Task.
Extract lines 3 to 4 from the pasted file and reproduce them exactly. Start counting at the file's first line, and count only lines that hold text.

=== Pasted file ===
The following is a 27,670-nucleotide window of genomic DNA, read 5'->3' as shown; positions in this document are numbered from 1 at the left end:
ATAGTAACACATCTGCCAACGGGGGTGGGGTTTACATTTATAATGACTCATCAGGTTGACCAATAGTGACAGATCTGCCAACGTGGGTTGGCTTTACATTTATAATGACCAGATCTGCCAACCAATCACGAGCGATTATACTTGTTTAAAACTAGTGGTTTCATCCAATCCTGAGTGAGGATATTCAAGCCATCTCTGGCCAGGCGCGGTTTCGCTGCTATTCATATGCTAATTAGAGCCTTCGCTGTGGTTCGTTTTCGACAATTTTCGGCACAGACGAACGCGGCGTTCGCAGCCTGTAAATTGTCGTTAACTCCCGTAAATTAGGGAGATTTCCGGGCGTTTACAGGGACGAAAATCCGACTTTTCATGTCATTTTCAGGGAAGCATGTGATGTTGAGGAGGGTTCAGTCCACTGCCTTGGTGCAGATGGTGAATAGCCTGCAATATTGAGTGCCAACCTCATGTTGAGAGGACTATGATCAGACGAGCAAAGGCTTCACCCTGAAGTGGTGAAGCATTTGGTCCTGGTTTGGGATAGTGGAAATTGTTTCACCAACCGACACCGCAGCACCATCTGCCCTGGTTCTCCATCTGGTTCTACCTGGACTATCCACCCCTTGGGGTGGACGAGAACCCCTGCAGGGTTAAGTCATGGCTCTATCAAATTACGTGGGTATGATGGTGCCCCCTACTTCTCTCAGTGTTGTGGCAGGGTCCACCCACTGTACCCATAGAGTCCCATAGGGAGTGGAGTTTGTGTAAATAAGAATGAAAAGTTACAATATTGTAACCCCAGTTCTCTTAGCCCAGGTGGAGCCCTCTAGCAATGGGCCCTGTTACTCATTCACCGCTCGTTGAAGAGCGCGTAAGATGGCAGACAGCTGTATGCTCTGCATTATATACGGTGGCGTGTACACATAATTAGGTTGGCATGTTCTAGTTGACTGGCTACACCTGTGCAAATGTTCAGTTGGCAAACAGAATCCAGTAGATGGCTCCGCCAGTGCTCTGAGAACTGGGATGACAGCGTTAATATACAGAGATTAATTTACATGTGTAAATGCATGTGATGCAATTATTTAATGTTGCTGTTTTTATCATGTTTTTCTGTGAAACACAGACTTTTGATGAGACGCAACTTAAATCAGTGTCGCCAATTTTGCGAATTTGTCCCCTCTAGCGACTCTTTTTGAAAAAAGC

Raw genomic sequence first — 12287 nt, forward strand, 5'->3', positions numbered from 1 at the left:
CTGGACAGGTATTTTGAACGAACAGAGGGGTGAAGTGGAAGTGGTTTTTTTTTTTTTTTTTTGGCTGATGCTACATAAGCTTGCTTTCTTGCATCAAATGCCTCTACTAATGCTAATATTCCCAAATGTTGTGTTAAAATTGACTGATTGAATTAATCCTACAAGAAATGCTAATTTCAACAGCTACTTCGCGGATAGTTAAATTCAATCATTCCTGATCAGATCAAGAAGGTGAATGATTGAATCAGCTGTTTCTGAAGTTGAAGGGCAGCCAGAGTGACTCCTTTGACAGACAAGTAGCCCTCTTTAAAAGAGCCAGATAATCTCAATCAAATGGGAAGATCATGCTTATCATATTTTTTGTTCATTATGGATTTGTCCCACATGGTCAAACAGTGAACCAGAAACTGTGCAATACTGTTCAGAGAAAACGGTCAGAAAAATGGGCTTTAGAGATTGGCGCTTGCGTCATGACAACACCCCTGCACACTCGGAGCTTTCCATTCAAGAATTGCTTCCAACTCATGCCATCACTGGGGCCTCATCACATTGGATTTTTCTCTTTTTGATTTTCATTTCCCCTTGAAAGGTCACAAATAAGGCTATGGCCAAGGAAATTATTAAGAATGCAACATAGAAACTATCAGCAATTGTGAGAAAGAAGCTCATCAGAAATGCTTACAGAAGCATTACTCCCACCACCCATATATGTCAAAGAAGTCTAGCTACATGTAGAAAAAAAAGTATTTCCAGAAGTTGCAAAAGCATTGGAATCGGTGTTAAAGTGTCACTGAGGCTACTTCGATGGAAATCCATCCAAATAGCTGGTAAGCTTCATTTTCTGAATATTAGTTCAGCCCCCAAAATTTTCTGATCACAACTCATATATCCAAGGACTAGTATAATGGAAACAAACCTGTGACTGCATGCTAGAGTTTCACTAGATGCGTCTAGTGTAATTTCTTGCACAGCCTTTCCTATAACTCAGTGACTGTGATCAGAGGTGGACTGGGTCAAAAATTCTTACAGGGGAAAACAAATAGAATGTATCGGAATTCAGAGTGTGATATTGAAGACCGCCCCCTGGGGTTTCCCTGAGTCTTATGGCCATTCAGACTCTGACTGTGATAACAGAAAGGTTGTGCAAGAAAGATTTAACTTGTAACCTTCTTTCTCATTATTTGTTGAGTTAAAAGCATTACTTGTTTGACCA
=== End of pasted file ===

Raw genomic sequence first — 12287 nt, forward strand, 5'->3', positions numbered from 1 at the left:
CTGGACAGGTATTTTGAACGAACAGAGGGGTGAAGTGGAAGTGGTTTTTTTTTTTTTTTTTTGGCTGATGCTACATAAGCTTGCTTTCTTGCATCAAATGCCTCTACTAATGCTAATATTCCCAAATGTTGTGTTAAAATTGACTGATTGAATTAATCCTACAAGAAATGCTAATTTCAACAGCTACTTCGCGGATAGTTAAATTCAATCATTCCTGATCAGATCAAGAAGGTGAATGATTGAATCAGCTGTTTCTGAAGTTGAAGGGCAGCCAGAGTGACTCCTTTGACAGACAAGTAGCCCTCTTTAAAAGAGCCAGATAATCTCAATCAAATGGGAAGATCATGCTTATCATATTTTTTGTTCATTATGGATTTGTCCCACATGGTCAAACAGTGAACCAGAAACTGTGCAATACTGTTCAGAGAAAACGGTCAGAAAAATGGGCTTTAGAGATTGGCGCTTGCGTCATGACAACACCCCTGCACACTCGGAGCTTTCCATTCAAGAATTGCTTCCAACTCATGCCATCACTGGGGCCTCATCACATTGGATTTTTCTCTTTTTGATTTTCATTTCCCCTTGAAAGGTCACAAATAAGGCTATGGCCAAGGAAATTATTAAGAATGCAACATAGAAACTATCAGCAATTGTGAGAAAGAAGCTCATCAGAAATGCTTACAGAAGCATTACTCCCACCACCCATATATGTCAAAGAAGTCTAGCTACATGTAGAAAAAAAAGTATTTCCAGAAGTTGCAAAAGCATTGGAATCGGTGTTAAAGTGTCACTGAGGCTACTTCGATGGAAATCCATCCAAATAGCTGGTAAGCTTCATTTTCTGAATATTAGTTCAGCCCCCAAAATTTTCTGATCACAACTCATATATCCAAGGACTAGTATAATGGAAACAAACCTGTGACTGCATGCTAGAGTTTCACTAGATGCGTCTAGTGTAATTTCTTGCACAGCCTTTCCTATAACTCAGTGACTGTGATCAGAGGTGGACTGGGTCAAAAATTCTTACAGGGGAAAACAAATAGAATGTATCGGAATTCAGAGTGTGATATTGAAGACCGCCCCCTGGGGTTTCCCTGAGTCTTATGGCCATTCAGACTCTGACTGTGATAACAGAAAGGTTGTGCAAGAAAGATTTAACTTGTAACCTTCTTTCTCATTATTTGTTGAGTTAAAAGCATTACTTGTTTGACCA